Remember Education Secretary Arne Duncan’s remarks, reported by the Associated Press last spring, that he will have “failed as secretary” if the number of mayorally controlled school systems didn’t increase on his watch?
At the time, those were fightin’ words to the National School Boards Association, which issued this statement.
Now it seems the secretary and the school boards association have made some sort of amends. Today, NSBA released this article by the secretary that appears in the October issue of its American School Board Journal.
The headline, “The Importance of Board and Mayor Partnerships,” suggests that the secretary has softened his stance on what has been his preferred form of governance in struggling urban districts. Reading the piece, though, you’ll definitely see some tough love for school boards. Here’s one such tidbit: “Yet if speculation about the obsolescence of elected school boards is exaggerated, it is also the case that boards cannot continue to blindly contend that they are simply misunderstood institutions who are the ultimate arbiters of participatory, grassroots democracy. The reality is more complicated--and surprising.”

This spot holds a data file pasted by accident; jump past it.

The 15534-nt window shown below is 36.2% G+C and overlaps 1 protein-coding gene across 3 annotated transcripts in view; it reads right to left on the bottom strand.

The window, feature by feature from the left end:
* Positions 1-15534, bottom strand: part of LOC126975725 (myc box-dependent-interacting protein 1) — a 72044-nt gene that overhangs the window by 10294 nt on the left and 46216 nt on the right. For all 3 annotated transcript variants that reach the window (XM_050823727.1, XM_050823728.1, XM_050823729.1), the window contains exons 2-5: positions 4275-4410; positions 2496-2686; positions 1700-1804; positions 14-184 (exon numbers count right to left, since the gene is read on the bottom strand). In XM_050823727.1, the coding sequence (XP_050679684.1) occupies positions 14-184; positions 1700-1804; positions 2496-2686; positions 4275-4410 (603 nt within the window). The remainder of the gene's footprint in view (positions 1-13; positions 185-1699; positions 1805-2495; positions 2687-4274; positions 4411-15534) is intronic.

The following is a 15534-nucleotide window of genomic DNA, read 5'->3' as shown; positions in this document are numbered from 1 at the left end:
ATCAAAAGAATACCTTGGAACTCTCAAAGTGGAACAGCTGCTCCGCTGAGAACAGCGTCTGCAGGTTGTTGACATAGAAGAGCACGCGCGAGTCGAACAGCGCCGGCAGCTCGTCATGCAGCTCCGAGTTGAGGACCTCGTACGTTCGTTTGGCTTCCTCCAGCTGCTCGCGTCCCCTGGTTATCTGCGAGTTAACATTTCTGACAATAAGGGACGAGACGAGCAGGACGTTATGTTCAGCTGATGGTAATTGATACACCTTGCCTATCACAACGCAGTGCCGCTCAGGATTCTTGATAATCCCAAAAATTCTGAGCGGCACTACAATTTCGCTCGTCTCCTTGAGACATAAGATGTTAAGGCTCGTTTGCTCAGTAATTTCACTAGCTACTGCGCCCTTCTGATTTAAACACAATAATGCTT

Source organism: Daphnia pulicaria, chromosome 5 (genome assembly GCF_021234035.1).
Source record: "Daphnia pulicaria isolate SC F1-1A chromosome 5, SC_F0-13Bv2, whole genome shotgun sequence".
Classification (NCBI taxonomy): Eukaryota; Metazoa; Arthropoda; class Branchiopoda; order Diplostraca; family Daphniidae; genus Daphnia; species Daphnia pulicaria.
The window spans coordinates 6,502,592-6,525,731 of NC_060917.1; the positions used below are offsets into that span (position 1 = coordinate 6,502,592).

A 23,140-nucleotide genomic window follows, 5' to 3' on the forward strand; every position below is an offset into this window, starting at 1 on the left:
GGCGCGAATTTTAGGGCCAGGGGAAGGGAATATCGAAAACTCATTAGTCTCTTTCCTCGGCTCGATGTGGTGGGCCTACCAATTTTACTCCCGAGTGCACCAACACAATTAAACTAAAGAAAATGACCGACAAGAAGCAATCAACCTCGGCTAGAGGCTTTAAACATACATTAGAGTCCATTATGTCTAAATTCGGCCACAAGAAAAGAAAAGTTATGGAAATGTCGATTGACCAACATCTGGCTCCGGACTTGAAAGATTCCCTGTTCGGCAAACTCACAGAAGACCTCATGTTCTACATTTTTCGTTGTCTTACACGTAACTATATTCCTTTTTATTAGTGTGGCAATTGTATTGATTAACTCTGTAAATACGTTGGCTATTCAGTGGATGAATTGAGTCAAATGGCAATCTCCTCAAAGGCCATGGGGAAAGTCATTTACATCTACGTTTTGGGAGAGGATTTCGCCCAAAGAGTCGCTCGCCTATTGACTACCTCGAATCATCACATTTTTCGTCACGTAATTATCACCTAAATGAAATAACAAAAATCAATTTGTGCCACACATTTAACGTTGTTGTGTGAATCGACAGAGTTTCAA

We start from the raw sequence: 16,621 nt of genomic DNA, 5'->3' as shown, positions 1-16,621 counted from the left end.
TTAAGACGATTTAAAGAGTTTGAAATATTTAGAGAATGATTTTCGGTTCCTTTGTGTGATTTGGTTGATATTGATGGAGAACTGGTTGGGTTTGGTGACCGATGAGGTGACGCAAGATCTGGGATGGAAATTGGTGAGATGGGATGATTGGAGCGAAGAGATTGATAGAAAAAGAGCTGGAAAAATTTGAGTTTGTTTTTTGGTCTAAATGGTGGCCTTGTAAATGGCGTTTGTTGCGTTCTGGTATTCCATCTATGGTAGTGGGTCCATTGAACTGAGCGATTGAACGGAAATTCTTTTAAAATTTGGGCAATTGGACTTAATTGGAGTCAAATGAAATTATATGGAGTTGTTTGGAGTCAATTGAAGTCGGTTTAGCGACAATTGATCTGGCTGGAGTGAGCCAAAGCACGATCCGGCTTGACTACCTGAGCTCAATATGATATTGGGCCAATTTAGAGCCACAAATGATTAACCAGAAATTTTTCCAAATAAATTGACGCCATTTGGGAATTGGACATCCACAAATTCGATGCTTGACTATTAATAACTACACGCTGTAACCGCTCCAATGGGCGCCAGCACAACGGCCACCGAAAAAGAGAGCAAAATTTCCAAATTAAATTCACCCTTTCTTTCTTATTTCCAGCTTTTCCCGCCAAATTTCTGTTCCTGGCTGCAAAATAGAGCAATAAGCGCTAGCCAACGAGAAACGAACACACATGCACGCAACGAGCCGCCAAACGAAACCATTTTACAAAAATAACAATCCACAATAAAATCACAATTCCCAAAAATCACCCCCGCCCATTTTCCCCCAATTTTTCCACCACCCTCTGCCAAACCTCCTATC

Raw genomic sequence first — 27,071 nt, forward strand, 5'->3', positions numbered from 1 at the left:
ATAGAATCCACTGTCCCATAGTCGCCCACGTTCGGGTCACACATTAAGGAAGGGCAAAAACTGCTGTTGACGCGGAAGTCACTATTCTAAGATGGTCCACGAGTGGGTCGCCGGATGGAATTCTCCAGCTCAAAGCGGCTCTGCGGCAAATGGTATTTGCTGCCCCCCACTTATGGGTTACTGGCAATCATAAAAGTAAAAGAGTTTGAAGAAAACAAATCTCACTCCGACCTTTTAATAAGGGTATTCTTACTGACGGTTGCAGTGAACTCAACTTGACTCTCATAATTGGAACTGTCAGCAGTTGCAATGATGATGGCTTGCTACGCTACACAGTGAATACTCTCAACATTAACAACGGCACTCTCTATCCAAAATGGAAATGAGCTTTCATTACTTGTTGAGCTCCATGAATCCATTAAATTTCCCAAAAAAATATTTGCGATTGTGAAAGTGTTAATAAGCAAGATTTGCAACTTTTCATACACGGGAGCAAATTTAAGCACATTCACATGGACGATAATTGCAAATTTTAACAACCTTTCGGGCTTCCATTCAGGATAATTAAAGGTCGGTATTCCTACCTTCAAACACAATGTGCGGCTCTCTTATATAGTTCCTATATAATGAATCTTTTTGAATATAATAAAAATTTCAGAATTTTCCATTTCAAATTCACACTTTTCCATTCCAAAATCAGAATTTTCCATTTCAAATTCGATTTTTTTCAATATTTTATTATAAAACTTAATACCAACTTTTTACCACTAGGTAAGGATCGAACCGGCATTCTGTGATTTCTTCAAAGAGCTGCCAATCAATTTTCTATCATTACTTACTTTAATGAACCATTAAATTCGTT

Check out NSBA’s press release promoting the secretary’s article, which certainly focuses on the more collaborative points.
Anne Bryant, the executive director of NSBA, told me recently that the press had mistakenly quoted the secretary “over and over” on the whole mayoral control issue and that his article would help clear up the matter.
A version of this news article first appeared in the District Dossier blog.